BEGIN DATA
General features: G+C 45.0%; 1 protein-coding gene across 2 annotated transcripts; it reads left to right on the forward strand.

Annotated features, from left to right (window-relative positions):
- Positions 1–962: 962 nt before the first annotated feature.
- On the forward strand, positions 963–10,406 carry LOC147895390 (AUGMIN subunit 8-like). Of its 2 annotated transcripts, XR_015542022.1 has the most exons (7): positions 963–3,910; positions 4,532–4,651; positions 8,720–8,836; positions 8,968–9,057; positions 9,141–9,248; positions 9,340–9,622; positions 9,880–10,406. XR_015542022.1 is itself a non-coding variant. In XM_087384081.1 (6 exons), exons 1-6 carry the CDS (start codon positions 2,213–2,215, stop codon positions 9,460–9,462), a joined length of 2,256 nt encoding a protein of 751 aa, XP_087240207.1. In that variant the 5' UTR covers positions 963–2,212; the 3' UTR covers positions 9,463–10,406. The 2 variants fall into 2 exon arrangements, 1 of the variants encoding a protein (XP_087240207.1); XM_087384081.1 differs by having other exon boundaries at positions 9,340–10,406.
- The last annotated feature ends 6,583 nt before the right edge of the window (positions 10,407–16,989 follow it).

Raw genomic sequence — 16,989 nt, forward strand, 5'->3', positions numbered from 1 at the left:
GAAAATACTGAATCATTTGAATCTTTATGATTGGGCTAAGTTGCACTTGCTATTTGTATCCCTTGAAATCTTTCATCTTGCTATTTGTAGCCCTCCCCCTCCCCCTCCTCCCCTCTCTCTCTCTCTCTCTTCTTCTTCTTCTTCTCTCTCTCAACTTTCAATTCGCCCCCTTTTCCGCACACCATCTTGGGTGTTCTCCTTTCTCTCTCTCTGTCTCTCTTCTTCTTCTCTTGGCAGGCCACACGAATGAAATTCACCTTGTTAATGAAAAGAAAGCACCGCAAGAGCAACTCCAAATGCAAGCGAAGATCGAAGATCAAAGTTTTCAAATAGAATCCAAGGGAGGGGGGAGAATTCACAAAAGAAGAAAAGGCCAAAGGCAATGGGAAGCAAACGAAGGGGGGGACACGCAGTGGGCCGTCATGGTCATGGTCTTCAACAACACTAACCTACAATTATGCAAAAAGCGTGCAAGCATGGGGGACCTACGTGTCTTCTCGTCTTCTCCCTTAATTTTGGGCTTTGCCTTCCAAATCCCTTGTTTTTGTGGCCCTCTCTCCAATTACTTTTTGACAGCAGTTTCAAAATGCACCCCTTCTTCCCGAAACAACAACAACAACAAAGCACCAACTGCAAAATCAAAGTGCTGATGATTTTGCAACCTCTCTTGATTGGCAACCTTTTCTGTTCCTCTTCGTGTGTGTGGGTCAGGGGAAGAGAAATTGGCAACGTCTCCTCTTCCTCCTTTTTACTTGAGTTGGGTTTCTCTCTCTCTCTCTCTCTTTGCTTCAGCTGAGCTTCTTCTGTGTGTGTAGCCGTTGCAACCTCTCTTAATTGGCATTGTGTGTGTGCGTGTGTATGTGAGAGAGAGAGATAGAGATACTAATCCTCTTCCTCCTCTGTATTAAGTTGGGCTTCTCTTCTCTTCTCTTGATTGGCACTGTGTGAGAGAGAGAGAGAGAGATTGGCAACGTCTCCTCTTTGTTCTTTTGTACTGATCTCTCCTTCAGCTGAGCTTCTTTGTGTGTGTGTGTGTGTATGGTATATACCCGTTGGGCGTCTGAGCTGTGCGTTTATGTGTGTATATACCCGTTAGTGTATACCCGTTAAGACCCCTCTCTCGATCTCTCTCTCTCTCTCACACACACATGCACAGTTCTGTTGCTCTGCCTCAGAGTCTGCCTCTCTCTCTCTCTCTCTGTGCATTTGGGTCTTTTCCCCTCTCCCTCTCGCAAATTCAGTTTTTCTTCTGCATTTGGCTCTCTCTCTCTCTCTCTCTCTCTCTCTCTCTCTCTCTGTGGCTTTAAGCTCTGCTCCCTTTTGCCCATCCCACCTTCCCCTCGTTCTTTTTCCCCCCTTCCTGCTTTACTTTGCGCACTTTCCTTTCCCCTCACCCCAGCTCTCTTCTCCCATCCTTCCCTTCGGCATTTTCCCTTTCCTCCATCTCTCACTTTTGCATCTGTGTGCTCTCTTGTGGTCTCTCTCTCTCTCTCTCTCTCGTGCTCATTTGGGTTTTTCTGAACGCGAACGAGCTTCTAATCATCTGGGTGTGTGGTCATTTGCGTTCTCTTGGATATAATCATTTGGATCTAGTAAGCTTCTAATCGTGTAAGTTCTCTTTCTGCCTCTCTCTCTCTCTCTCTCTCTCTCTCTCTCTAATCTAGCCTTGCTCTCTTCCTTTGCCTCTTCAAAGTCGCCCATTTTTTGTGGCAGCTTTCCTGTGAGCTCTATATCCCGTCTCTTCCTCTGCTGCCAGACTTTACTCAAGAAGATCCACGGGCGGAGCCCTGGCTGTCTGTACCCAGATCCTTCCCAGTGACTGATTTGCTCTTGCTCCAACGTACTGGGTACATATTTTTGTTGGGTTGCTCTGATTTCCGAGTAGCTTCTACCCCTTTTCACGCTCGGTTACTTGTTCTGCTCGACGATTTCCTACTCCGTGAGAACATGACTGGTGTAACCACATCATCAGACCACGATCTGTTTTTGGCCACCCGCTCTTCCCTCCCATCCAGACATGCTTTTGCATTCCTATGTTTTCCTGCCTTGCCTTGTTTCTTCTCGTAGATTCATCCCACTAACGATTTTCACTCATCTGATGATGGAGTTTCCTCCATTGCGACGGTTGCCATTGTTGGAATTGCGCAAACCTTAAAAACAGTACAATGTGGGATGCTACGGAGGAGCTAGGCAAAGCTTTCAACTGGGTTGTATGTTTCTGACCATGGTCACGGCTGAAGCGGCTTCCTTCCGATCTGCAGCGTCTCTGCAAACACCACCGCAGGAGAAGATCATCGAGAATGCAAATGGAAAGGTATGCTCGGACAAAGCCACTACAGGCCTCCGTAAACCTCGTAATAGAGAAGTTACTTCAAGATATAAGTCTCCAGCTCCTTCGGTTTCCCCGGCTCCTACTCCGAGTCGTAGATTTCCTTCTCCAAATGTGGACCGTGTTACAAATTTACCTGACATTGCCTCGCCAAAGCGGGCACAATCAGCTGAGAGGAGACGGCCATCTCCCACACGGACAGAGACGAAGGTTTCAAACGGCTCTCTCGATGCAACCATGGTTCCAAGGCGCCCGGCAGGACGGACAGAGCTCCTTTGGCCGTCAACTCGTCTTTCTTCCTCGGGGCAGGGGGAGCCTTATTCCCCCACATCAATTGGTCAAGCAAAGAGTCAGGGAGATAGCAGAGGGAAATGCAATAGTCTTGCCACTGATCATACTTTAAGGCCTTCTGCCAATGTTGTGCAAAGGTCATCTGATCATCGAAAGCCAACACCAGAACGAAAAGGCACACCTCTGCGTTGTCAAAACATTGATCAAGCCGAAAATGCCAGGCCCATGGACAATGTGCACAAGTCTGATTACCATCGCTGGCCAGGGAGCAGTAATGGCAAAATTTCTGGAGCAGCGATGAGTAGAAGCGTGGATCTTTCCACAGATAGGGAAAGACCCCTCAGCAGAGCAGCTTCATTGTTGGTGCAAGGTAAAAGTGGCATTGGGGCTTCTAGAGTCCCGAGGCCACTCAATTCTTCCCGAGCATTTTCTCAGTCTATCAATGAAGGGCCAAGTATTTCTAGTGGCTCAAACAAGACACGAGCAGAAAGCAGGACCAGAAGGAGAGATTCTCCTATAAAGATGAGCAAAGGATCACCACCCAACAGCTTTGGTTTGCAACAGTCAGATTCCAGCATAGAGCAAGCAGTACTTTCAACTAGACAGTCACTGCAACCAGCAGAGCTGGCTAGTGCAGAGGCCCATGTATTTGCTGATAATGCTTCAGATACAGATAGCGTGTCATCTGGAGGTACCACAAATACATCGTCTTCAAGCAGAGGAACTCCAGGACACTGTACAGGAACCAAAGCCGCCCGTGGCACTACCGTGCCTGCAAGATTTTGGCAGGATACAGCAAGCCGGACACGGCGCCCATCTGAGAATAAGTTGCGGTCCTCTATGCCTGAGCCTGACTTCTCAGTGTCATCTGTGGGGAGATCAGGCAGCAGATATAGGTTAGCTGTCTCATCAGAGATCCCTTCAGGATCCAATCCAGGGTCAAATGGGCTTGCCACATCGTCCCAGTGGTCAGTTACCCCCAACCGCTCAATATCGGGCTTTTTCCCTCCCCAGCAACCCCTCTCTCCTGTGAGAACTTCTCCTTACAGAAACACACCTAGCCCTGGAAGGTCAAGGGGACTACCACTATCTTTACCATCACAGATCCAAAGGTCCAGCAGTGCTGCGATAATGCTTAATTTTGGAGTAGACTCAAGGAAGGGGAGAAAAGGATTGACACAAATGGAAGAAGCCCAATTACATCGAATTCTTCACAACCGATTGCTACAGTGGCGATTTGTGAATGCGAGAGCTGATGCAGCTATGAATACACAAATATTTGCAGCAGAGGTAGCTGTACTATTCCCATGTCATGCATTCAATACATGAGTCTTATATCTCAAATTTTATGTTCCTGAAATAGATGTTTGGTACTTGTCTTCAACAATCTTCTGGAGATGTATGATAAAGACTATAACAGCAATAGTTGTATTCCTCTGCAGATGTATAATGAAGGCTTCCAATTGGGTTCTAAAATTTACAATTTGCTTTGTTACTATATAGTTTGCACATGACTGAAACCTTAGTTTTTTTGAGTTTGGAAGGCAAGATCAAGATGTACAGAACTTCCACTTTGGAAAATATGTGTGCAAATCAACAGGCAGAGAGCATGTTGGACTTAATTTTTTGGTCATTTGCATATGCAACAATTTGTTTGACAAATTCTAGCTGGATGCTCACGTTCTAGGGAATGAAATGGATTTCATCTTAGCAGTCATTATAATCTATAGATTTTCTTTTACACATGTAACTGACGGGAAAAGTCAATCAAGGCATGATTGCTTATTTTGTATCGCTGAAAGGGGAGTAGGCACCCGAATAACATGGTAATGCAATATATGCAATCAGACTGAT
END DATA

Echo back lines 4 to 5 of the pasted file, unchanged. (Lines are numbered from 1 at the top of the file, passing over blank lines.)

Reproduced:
- On the forward strand, positions 963–10,406 carry LOC147895390 (AUGMIN subunit 8-like). Of its 2 annotated transcripts, XR_015542022.1 has the most exons (7): positions 963–3,910; positions 4,532–4,651; positions 8,720–8,836; positions 8,968–9,057; positions 9,141–9,248; positions 9,340–9,622; positions 9,880–10,406. XR_015542022.1 is itself a non-coding variant. In XM_087384081.1 (6 exons), exons 1-6 carry the CDS (start codon positions 2,213–2,215, stop codon positions 9,460–9,462), a joined length of 2,256 nt encoding a protein of 751 aa, XP_087240207.1. In that variant the 5' UTR covers positions 963–2,212; the 3' UTR covers positions 9,463–10,406. The 2 variants fall into 2 exon arrangements, 1 of the variants encoding a protein (XP_087240207.1); XM_087384081.1 differs by having other exon boundaries at positions 9,340–10,406.
- The last annotated feature ends 6,583 nt before the right edge of the window (positions 10,407–16,989 follow it).